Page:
In some ways he's like I'd like to be. But he's a fictional character, and I know I have to let him be who he is, and I have to be who I am, and I'm happy to have it that way. I like Bobby, and I like who he is. I don't want to make him "like" me, even if we might share a thing or two in common.

L.  You wife says you are a sour dough expert.  In fact, she tells us that when you and she traveled cross country by car that the vehicle smelled like booze because you insisted bringing it along.Tell us about sour dough, how you make it, and why you like to cook with it.

G. Sourdough is a mixture of flour, water and an active yeast culture living off the flour and water mix. It's like a pet, you have to care for it, feed it, house it, and so on. You can start a culture by introducing the yeast, or you can let the yeast, present in the air, come and settle in for their new home. Once a good culture is established, you just have to maintain it. Part of that means using it, and there are dozens of delicious things you can make with sourdough, including pancakes, breads, and even cakes. One of my favorites is making sourdough English muffins.

L. My favorite sourdough is your flat bread on the grill.  We could have it tonight if you’d buy propane for the grill. What don’t your reading fans know about you that might surprise them?

G. When I was growing up, around twelve years old, my mother taught me to cook on a wood stove.

L.  I’m not surprised at that.  It’s all about food with you, isn’t it?  Tell us what’s in your saddle bags other than food, of course.

G. That’s like asking my mother what’s in her purse...everything I can get into them. Actually, since I like the long ride so much, my saddlebags are the result of careful selection. In the right hand bag, accessible away from passing traffic when I’m parked along the roadside, I keep my rain gear, gloves and facemask if I’m not already wearing them, a polar fleece pullover for cold weather, and my tools. I’ll usually have a leather vest folded on top of it all. I put my clothes and other travel gear in the left saddlebag, and the rest of my gear in a backpack I carry fastened to the back of the sissybar (backrest behind the rear seat).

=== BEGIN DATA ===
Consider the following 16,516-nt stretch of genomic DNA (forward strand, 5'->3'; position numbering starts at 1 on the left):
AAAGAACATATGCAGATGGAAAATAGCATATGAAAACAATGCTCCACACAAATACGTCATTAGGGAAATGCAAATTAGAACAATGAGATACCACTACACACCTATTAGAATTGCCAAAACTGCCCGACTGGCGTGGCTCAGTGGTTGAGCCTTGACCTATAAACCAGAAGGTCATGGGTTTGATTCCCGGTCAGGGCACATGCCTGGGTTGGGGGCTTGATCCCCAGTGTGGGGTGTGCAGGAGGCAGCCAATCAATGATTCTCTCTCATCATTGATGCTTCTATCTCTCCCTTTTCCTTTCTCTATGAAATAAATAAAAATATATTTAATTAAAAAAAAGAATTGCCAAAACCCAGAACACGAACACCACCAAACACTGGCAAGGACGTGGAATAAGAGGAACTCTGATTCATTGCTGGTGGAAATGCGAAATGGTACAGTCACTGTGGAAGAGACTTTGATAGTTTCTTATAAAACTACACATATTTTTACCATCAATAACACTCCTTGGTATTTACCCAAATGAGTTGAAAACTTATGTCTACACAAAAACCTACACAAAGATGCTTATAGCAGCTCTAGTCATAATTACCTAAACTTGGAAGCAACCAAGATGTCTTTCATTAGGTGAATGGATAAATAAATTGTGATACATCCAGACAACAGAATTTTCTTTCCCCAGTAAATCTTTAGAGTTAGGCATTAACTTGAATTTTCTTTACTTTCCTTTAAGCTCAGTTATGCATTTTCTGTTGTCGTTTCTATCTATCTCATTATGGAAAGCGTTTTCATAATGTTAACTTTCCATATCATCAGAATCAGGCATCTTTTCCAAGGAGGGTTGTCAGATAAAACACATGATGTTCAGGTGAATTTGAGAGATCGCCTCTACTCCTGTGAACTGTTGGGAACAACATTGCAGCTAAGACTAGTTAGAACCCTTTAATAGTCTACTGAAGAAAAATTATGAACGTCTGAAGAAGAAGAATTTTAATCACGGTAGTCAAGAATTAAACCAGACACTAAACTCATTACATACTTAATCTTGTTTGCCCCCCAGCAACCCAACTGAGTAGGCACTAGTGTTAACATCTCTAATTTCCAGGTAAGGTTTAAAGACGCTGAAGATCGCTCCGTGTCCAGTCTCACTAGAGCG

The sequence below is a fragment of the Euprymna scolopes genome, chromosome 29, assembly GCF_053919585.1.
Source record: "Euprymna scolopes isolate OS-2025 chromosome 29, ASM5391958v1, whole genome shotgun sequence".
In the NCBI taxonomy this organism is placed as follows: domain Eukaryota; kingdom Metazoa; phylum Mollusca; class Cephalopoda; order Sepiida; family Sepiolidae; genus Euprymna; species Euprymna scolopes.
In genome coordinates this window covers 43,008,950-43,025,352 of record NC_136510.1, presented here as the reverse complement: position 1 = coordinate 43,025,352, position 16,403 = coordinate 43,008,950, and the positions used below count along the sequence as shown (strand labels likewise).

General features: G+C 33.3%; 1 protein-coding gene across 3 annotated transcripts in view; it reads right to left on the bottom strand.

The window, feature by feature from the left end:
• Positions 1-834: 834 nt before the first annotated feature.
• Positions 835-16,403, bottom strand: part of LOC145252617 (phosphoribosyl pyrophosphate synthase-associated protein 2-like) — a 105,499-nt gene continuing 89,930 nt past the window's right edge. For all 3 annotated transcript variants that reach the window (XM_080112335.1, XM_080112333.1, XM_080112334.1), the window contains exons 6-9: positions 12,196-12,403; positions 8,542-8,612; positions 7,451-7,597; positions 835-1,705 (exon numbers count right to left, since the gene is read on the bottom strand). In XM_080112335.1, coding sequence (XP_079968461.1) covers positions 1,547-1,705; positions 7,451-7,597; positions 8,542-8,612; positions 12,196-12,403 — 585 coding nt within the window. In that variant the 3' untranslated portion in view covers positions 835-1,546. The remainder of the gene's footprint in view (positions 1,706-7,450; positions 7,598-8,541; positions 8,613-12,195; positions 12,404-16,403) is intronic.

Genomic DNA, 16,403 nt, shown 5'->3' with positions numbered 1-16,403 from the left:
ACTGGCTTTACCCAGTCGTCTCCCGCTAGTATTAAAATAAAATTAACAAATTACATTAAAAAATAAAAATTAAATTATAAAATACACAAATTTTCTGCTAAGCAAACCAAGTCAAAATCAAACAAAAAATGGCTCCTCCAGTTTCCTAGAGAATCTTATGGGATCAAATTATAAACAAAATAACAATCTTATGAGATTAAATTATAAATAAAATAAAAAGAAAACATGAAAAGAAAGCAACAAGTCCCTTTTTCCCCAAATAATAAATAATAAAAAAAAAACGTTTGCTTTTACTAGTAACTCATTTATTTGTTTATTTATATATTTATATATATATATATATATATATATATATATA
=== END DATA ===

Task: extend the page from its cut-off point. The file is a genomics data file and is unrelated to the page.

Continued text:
L. Tell us about the places you stayed on your trip.  I understand you avoided Hiltons and other fancy places.  What motels attract you?  Why?

G. While I may have a destination stopping point once in awhile, like Tucumcari was, I usually start looking for a motel when I’m running out of daylight and the odometer tells me I’ve put in a good day’s run, usually four hundred-fifty to five hundred miles. I like to watch for billboards advertising lower priced motels at an upcoming exit when I’m on an interstate. If not, I’ll drive through a town and check out the motels on either end. I prefer small towns to cities. On this trip, I wanted to stay in motels from the heyday of Route 66. There are quite a few available, and they help convey the romantic nostalgia of being on the Mother Road, especially the ones with the little car ports. I remember staying in them traveling with my parents as a kid. They were exciting as part of the adventure then, and still are. One I stayed in, the Blue Swallow, in Tucumcari, is known all over the world among devotees of Route 66. The owners have done a terrific job of making it up-to-date comfortable while preserving the ambiance of the past. I love Hiltons, but the old places just add something to a bike trip that seems to work. Plus, they’re cheaper.